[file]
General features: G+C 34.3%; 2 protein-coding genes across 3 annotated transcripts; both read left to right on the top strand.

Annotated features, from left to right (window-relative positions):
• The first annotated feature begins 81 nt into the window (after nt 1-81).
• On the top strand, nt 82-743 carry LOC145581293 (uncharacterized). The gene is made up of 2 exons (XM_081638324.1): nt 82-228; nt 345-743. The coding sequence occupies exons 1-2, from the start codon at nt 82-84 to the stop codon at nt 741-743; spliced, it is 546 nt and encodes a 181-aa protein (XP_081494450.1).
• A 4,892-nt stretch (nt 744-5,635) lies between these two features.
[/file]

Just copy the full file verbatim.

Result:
General features: G+C 34.3%; 2 protein-coding genes across 3 annotated transcripts; both read left to right on the top strand.

Annotated features, from left to right (window-relative positions):
• The first annotated feature begins 81 nt into the window (after nt 1-81).
• On the top strand, nt 82-743 carry LOC145581293 (uncharacterized). The gene is made up of 2 exons (XM_081638324.1): nt 82-228; nt 345-743. The coding sequence occupies exons 1-2, from the start codon at nt 82-84 to the stop codon at nt 741-743; spliced, it is 546 nt and encodes a 181-aa protein (XP_081494450.1).
• A 4,892-nt stretch (nt 744-5,635) lies between these two features.